After a steep dive in October, America's attitude toward buying a home is on the rise again.  Positive answers to the question of whether it is a good time to buy on Fannie Mae's November National Housing Survey rose 11 percentage points to a net of 32 percent, 9 points higher than in November 2018 and its highest point since March 2018. 

That answer helped drive the Home Purchase Sentiment Index (HPSI) up 2.7 points to 91.5.  The index had declined the two previous months but is now up 5.3 points year-over-year and is close to returning to the all time high of 93.8 set in August.



The HPSI is constructed from responses to six questions included in Fannie Mae's monthly National Housing Survey (NHS).  Half of the six index components moved higher in November.

Also pushing the overall index higher was a 3-point increase (to 44 percent) in the number of respondents who expect home prices to move higher over the next 12 months. Coupled with a 4-point decline in those who expect lower prices, the net positive responses grew 7 points to 34 percent, 1 point higher than the previous November.

There was also a net gain, albeit a small one, in those respondents reporting significantly higher household income than a year earlier. That net increased 2 points to 18 percent due to fewer respondents reporting lower income while high income responses were flat at 28 percent. 

The other three components declined. The percentage of those saying it is a good time to sell a house dipped 1 point to 66 percent as did the net positive responses.  The net of 40 percent is 5 points higher than a year earlier.

Fewer respondents expect interest rates to decline over the next year, ticking down from 12 to 11 percent while those expecting them to rise increased 2 points to 39 percent.  This lowered the net positive responses to -28 percent, a 3-point reduction.

The final component which measures job concerns remained flat. Eighty-six percent said they were not concerned about losing their job, the same as in October, while 14 percent expressed concern, also unchanged.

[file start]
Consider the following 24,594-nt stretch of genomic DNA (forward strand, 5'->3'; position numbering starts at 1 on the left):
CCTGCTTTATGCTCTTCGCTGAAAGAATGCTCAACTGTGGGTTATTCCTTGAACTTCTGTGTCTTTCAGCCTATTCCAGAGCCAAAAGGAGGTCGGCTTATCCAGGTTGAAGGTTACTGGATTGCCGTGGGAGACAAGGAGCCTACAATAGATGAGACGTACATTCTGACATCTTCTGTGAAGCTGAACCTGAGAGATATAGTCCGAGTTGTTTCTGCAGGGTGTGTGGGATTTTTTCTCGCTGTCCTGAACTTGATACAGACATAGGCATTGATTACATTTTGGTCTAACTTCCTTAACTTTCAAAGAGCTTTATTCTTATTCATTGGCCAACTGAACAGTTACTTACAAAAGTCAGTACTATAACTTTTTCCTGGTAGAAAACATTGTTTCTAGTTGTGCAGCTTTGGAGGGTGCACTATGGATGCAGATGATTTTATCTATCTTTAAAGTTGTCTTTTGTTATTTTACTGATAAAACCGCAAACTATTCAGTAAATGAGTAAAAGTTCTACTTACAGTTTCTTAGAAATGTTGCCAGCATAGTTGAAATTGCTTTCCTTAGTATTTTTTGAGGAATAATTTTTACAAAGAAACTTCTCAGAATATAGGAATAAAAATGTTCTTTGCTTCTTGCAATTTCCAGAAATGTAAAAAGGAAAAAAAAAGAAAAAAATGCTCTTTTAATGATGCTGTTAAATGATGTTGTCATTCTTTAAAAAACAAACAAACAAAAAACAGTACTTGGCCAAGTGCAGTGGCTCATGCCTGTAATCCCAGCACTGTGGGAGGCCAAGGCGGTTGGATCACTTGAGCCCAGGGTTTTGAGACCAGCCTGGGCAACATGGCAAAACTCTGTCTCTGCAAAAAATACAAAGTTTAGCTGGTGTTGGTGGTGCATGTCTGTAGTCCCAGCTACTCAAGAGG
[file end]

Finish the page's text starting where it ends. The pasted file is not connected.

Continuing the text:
"Over the past year, a growing share of consumers say that they expect mortgage rates to remain steady," said Doug Duncan, Senior Vice President and Chief Economist. "While low rates have helped boost housing affordability compared to last year, the HPSI has increased only moderately in that timeframe. This may be due in part to the ongoing challenge of tight housing supply, especially in the starter home market. That lean supply means the recent mortgage rate decline - holding payment size constant - allows borrowers to increase bid prices for homes. As a result, home prices are propelled higher, mitigating the benefit of lower borrowing costs for many borrowers. Additionally, a rising savings rate suggests that consumers could be growing more financially conservative. Looking ahead, we continue to expect a steady but modest pace of growth in home purchase activity." 

The NHS, from which the HPSI is constructed, is conducted monthly by telephone among 1,000 consumers, both homeowners and renters.  In addition to the six questions that form the framework of the index, respondents are asked questions about the economy, personal finances, attitudes about getting a mortgage, and questions to track attitudinal shifts.  The November 2019 National Housing Survey was conducted between November 1 and November 24, 2019.